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William Rudolf (Bill) Muehlberger

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William (Bill) Rudolf Muehlberger William (Bill) Rudolf Muehlberger, 87, died September 14, 2011. Bill Muehlberger was born in New York, New York on September 26, 1923, and grew up in Hollywood, California. He entered the California Institute of Technology in 1941, but the U.S. Marine Corps sent him to the University of California at Berkeley in civil engineering in 1943. He studied at UC until 1944, one semester shy of a degree. He returned to the California Institute of Technology and completed his B.S. (1949), M.S. (1949) and Ph.D. (1954) in structural geology. Bill married Sally J. Provine in 1949. Bill and Sally had a passion for traveling around the world. It was common for them to take multiple trips in a single year. They shared their passion for travel with their four grandchildren by traveling with them individually to a destination of each grandchild's choice. After Sally's death, he met Louise Reeser, with whom he enjoyed the remainder of his life. Bill felt incredibly lucky to have been able to share his life with these two wonderful women. Bill joined the faculty at the University of Texas at Austin in 1954 where he taught structural geology and tectonics and remained there until his retirement in 1992 when he became professor emeritus. He was director of the Crustal Studies Laboratory at the University of Texas from 1962 to 1966. He also served as chairman of the department from 1966 to 1970. Bill took a leave from the university from 1970 to 1973 to be NASA's Principal Investigator for the Apollo 16 and 17 missions to the Moon. He continued as an instructor/advisor to the astronauts on Earth observations from Skylab, Apollo-Soyuz, Space Shuttle, and the International Space Station. Two NASA medals attest to his contributions to astronaut and public instruction in geological and solar system exploration: the 1973 Medal for Exceptional Scientific Achievement and the 1999 Public Service Medal. A structural geologist by trade, Bill studied brittle fault zones and fracture systems worldwide, but especially in Texas, Turkey, Israel, New Zealand, and Guatemala. He also studied basement lineaments and correlated geophysical data with them. His work helped with the understanding of tectonics, focusing on the Western United States and Latin America. He compiled the most recent Tectonic Map of North America, grounded in plate tectonics concepts and for those efforts was given the Outstanding Paper Award of the GSA Structure and Tectonics Division. With his extensive observations of the character of the Earth's crust, he was the ideal person to help assemble large-scale geological maps and to help educate NASA astronauts. Bill held numerous endowed chairs at the University of Texas, including the Fred M. Bullard Professorship for excellence in teaching (1980-82), the Charles E. Yager Professorship (1982-83), the John E. ('Brick') Elliott Centennial Endowed Professorship in Geological Sciences (1983-85), the William Stamps Farish Chair in Geology (1985-89), and the Peter T. Flawn Centennial Chair in Geology (1989-92). Dedicated to his profession, he also served on the U.S. Geodynamics Committee and on several committees for the National Research Council, Geological Society of America, American Association of Petroleum Geologists, and the American Geophysical Union. He was an associate editor for Geological Society of America Bulletin and for Geophysical Research Letters. Above all, Bill valued time with his family, friends, and colleagues. He never missed an opportunity to learn or to teach. He taught every one he met about the world around them and encouraged them to experience and discover it for themselves. Those who knew him feel privileged to have been included in his life. Bill is survived by son Eric Muehlberger and his wife Edie of Austin, Texas; daughter Karen Erickson and her husband Paul of Albuquerque, New Mexico; grandchildren Hahna and Olivia Muehlberger of Austin and John and Kristen Erickson of Albuquerque; siblings Roy Muehlberger and wife Nancy, Eugene Muehlberger, Diana Muehlberger Ritmire and husband Ken; numerous nieces and nephews; and good friend and partner Louise Reeser. The family would like to thank all his caregivers, especially: Noel Chapi, Paul Alvarez, Britni Balfanz, and Eric Chou. In addition, we extend our heartfelt thanks to Hospice Austin for their support. A celebration of his life will be held at The Umlauf Sculpture Garden, 605 Robert E. Lee Road, on Monday, September 26, 2011 at 3:30 PM. In lieu of flowers, the family requests that contributions be made to the William R. Muehlberger Field Geology Scholarship Fund or the William R. Muehlberger Graduate Fellowship in Structural Geology/Tectonics in care of the Jackson School of Geosciences, 1 University Station C1160, Austin, TX 78712-0254.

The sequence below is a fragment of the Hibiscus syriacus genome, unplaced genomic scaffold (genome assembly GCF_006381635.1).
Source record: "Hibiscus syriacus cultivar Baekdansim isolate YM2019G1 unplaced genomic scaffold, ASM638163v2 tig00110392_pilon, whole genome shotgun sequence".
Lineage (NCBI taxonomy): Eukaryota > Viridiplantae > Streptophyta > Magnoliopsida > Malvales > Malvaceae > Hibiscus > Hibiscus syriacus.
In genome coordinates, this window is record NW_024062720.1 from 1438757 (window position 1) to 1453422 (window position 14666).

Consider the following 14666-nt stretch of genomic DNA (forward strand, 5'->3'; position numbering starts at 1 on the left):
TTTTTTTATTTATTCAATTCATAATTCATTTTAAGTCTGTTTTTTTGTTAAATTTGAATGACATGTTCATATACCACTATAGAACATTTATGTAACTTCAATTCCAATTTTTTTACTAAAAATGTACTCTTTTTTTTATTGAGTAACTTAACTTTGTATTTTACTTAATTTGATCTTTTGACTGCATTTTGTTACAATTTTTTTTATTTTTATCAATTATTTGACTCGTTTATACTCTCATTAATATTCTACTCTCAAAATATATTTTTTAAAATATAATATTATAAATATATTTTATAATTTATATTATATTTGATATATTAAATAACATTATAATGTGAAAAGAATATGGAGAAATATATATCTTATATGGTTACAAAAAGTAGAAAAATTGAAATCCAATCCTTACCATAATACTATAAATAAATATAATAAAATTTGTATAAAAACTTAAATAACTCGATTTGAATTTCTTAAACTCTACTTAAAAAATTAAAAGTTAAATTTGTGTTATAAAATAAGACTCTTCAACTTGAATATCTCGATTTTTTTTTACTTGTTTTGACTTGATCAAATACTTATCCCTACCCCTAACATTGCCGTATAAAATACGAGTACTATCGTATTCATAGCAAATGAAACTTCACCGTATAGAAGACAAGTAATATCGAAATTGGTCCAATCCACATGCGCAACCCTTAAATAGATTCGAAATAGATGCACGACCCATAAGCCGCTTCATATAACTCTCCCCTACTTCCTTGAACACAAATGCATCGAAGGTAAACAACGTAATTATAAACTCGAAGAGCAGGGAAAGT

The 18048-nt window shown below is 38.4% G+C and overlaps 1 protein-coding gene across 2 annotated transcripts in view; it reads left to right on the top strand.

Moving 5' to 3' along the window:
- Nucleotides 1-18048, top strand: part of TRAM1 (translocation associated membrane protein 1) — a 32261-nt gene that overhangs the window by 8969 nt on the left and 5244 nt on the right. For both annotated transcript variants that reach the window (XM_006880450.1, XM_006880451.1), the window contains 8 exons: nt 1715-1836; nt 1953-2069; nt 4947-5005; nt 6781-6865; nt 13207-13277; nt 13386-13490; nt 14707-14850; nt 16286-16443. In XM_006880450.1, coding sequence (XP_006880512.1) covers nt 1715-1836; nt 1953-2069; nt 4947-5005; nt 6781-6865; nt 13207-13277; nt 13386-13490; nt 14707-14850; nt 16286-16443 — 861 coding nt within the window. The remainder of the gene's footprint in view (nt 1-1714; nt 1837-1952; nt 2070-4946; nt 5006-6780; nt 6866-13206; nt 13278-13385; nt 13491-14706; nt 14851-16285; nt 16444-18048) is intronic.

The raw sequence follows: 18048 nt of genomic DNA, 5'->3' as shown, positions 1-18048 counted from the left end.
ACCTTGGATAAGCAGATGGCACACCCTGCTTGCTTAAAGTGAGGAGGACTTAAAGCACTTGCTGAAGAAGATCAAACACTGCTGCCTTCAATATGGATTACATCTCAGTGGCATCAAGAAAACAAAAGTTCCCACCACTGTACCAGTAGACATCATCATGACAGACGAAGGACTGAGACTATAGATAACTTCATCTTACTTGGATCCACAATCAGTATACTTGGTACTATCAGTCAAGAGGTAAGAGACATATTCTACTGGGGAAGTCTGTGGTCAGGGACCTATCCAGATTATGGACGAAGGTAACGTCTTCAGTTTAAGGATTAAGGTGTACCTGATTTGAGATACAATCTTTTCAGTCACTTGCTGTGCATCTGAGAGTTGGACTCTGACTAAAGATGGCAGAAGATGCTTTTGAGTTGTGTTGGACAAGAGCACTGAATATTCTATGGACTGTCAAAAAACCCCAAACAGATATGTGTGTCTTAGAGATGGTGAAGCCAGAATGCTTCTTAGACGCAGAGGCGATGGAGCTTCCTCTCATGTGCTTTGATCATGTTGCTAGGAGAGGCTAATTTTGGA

Published in Austin American-Statesman from Sept. 17 to Sept. 25, 2011
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